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Dr. Joe’s Blog On Hold

On May 12, Joe Wheeler took a terrible tumble down the stairs, resulting in a traumatic brain injury. We are hoping for a quick recovery, but it could be lengthy.

Dr. Joe’s social media and blog posts will be postponed while he focuses on his recovery. Thanks for your understanding, support, positive energy, and prayers for his full recovery.
Sincerely, The Wheeler Family
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Florence – Colorado’s Antique Capital




MAY 23, 2018

Connie and I have continued to speculate whether or not we should take a day off and visit this self-proclaiming antique capital for ourselves. Another influence is the Mountain States Collector, because it features a full-page ad celebrating Florence’s two dozen antique shops in every issue.

Finally, the perfect May day arrived, and we headed south on Interstate 25, stopping at our favorite Cracker Barrel restaurant, in Colorado Springs, for a late breakfast, en route. Then we took Highway 115 southwest through miles and miles of gates into Fort Carson military base.

At one of the antique stores in Florence I discovered that the May/June issue of Colorado Life was featuring the town, so I bought one to help flesh out this blog. The article was written by Matt Masich and photographed by Joshua Hardin, and titled, “Old Stuff Brings New Life to Florence, Antiques Capital of Colorado.”

In it, I learned that Florence was a boom town in the nineteenth century—not silver or gold driven, but oil and coal. By the 1890’s, it was producing up to 824,000 barrels of oil annually. But then, after World War I, the boom years came to an end, and the town began to die. But even the 1994 coming of a massive federal prison (the nation’s highest-security prison, dabbed the Alcatraz of the Rockies, housing the likes of unabomber Ted Kaczynski, 9/11 conspirators, Oklahoma City bomber Terry Nichols, etc.) didn’t help bring in new residents.

It took something unusual to save the town. In 1994, Patty and Dean Dixon opened an antique mall on Main Street. Peg Piltingsrud moved back home from out of state about the same time. She decided to open another antique store. Then, others were persuaded to gamble on Florence’s future: people such as Kit Lamborn, Martha Manley, Barry and Barb Brierley, Keith and Elsie Ore, etc. The biggest store in town is the Loralie Antique Mall, owned by the well-known quilter known as Loralie—Connie spent years making a king-sized Loralie quilt, so it was a special treat to wander through Loralie’s quilt shop.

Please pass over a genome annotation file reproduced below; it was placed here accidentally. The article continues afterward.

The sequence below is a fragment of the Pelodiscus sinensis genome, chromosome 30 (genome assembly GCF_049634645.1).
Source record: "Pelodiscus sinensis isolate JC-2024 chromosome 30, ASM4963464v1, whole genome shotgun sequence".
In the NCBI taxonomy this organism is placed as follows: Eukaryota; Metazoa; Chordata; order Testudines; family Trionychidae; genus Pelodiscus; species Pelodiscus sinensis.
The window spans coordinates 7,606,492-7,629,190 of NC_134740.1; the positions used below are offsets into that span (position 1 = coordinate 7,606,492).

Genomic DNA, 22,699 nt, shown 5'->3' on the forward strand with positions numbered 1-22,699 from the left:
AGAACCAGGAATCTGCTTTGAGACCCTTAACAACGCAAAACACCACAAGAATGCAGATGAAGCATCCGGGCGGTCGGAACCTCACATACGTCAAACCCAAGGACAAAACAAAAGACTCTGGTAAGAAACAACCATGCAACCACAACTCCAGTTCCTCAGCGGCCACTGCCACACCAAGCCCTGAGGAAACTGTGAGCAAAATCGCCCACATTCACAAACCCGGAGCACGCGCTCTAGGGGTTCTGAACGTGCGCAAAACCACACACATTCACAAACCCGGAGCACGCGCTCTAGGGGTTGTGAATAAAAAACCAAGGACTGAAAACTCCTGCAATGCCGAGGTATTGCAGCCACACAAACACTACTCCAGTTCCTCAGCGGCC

These two-dozen pioneers have gradually brought life back to the frontier town. Judging by the difficulty we had finding an open parking space, I’d say those new pioneers have accomplished a near miracle.

Florence is now alive and well. Come and see for yourself!

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The Day We Lost Our Hymnals




MAY 16, 2018

Our most popular blog series last year had to do with favorite hymns—so many of you weighed in on your personal favorites. But more and more, it appears that hymns are becoming an endangered species in Christian churches.

My wife and I have certainly noticed tifference: more and more all those hymns that have been so beloved for so many centuries are being discarded by new generations who value them not.

One of my dear friends, Esther Brummett, just relayed an article that addresses the problem. We are so impressed by it that we are featuring it this week. Not least because we are beginning to realize that the demise of hymn-singing is but the tip of the iceberg: the church services the current generation is substituting for the old is, by extension, disenfranchising all those older generations and, in essence, leaving them with no church to call their own any more.

We’ll be most interested in your reactions to the concerns voiced in the article.


By Appalachian Magazine, April 3, 2017

Few memories are as synonymous with church in my mind, as the sight of my mother holding up a raggedy old red hymnal and singing to the top of her lungs the songs of Zion.

Sadly, the number of children who are privileged to such memories in today’s world is dwindling with each passing hour; partly because church is becoming an afterthought to so many and partly because many religious establishments are “moving past” the golden era of hymnals.

The following is an article written by Tim Challies, in which he seeks to remind church folk what they lose when they give up their hymnals:

If we were to go back in time twenty or thirty years, we would find that most churches had hymnals. They had hymnals because it was the best way of providing each member of the congregation with a copy of the songs. You’d hear it in every church: “Take out your hymnal and turn to hymn 154…” And then hymnals went the way of the dodo and we began to look instead to words projected on a screen. Here is some of what we lost along the way.

We lost an established body of songs. Hymnals communicated that a church had an established collection of songs. This, in turn, communicated that its songs were vetted carefully and added to its repertoire only after careful consideration. After all, great songs are not written every day and their worth is proven only over time. Therefore, new hymns would be chosen carefully and added to new editions of the hymnal only occasionally. Churches would update their hymnals, and, therefore, their established body of songs, only once every ten or fifteen years.